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We must secure women's land rights to tackle climate vulnerability

The inequality in women’s land rights is directly relevant to the climate change negotiations that have just been concluded this month at COP27 in Egypt. [iStockphoto]

Globally, more than 400 million women work in agriculture, producing the majority of the world’s food (Landesa, 2016). In Sub-Saharan Africa and Asia, women represent 60% to 80% of the agricultural workforce. Yet according to the UN Women Commission on the status of women, women own less than 20% of the world's land and lack equal rights to access, control and use land in over 90 countries. This represents very uneven ground (Landesa, 2016).

This inequality in women’s land rights is directly relevant to the climate change negotiations that have just been concluded this month at COP27 in Egypt. But why?  Because, if we hope to curtail climate breakdown, we urgently need a global reckoning with the way we value women and the environment, both of which lay victim to exploitative and extractive processes.

In a world where women are disproportionately dependent on natural resources, highly vulnerable to the climate crisis, and key conservers of land and nature, inequality in land tenure has massive impacts on the vulnerability of women and girls and, by extension, on the ecosystem balance.

A lack of recognition of women’s ownership of and relationship with land increases women’s vulnerability in a multitude of ways: 

First, women and girls are more likely to become impoverished and be displaced with women making up 80% of climate refugees around the world. According to the United Nations Human Rights (2022), these two factors culminate in higher risks of sexual violence and exploitation. Large-scale land acquisitions push women off their land, severing ties to their communities, homes and access to the food they need for subsistence or livelihoods. At the same time, women are less likely to secure alternative work in these situations due to disproportionate care burdens.

Second, discrimination, cultural and legal factors, in some countries, prevent women from legally accessing or owning the land they live and work on after divorce or the death of their husbands. This can lead to poverty, displacement, and sexual exploitation.

Third, women are often left out of data banks and access to subsidies that guide agricultural support and climate adaptation programs due to a lack of secure tenure. Moreover, they lack access to financial credit and loans to improve their livelihoods and reduce vulnerability to climate change. Exclusion has meant that governments lack data and evidence on their participation creating wider gaps in gender-responsive programming and decision-making spaces regarding land and climate action.

Beyond the effects on women and girls and their rights, inequalities in land rights also increase the vulnerability of their children, communities and the environment more widely. GROOTS Kenya has learned first-hand, through its more than 27 years of work with networks of rural women in Kenya, that harassment of women involved in protecting land rights, along with routine marginalization and exclusion of women from decision-making spaces, stalls adaptation and mitigation efforts and increases global vulnerability to climate change.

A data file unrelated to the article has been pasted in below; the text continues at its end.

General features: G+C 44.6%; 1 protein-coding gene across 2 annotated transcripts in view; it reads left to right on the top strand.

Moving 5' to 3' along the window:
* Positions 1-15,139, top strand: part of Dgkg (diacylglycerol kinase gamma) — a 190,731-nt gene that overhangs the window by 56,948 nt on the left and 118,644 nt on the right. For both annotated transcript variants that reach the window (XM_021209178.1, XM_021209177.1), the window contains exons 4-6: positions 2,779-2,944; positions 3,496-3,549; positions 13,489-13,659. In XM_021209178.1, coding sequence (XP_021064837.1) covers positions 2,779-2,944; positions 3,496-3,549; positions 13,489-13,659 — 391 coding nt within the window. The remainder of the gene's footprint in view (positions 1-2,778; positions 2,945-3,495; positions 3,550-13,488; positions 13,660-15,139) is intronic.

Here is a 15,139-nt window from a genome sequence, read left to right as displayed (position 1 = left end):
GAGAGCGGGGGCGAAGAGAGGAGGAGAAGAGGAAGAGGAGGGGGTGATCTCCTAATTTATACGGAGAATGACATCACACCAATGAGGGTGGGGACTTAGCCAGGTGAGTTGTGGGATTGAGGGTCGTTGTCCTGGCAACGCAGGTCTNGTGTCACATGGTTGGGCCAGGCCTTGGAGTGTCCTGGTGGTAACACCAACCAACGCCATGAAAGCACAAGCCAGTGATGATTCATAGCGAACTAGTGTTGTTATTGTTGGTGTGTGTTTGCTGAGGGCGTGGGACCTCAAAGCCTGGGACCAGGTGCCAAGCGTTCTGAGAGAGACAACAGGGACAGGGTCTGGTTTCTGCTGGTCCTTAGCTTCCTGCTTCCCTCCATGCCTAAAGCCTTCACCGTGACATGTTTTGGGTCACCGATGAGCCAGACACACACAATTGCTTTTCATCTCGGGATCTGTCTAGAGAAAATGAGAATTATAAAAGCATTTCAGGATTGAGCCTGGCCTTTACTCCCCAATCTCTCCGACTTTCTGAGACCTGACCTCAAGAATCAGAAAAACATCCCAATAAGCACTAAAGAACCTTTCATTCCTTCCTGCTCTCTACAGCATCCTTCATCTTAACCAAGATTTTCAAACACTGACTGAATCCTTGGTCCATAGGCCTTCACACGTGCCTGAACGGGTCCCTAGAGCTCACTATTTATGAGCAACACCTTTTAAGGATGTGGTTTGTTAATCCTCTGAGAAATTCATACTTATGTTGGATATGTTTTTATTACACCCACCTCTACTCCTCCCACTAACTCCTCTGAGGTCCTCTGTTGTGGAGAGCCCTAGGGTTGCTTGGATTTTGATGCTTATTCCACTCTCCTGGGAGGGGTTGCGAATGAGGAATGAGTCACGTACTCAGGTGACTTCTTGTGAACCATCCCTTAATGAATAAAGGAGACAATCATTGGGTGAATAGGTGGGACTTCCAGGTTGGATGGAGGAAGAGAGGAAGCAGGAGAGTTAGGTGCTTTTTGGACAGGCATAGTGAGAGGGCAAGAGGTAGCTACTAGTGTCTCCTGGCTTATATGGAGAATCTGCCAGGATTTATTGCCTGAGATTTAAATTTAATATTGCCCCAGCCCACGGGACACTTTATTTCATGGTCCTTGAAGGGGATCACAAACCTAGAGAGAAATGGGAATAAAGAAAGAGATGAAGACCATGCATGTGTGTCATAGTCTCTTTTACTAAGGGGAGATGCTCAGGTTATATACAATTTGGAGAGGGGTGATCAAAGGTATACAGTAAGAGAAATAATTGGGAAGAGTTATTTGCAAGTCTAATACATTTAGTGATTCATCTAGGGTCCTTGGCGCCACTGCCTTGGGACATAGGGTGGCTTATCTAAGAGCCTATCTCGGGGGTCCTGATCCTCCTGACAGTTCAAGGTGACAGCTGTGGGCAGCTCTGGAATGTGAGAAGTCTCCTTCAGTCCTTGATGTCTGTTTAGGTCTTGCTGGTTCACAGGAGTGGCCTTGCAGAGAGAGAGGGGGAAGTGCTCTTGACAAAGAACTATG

What can be done beyond COP 27?

First, shifting the fortunes of grassroots women and girls by investing in changing their attitudes and behaviour, as well as by growing their skills and capacity to effectively participate in the development as equal partners and not as recipients of aid is a critical approach that GROOTS Kenya favours. This is meant to promote and advance women’s access to the use and control of productive resources (land, finance, technology) and to promote grassroots women’s engagement in climate solutions and resilience building.

Second, partnerships with the state(Kenya National Bureau of Statistics) and non-state actors (Equal Measures 2030, UN Women, SDGs Kenya Forum among others) to increase the production, visualization and dissemination of gender data and statistics that contribute to the evidence that is disseminated to anchor community-led data-driven advocacy capacities for essential services.

Third, adopting feminist principles throughout the climate movement, led by women and girls will anchor mitigation and adaptation approaches towards a more equitable, sustainable and resilient future.

How can these be achieved?

  • Decentralizing financing to ensure that local, grassroots women and girls organisations have resources to invest in adaptation strategies towards increased food security for households; increased income for women and girls; reduced impacts of disaster and pandemics; and positive health impact.
  • Bridging the theoretical climate science discourse to practices that can be sustainably adopted by local women, girls and their communities as well as investing in research on gender-preferred climate change practices and information services.
  • Designing policies and investing in efforts to reduce unpaid care burdens on women and girls in favour of increased productive time e.g in the water and energy sectors.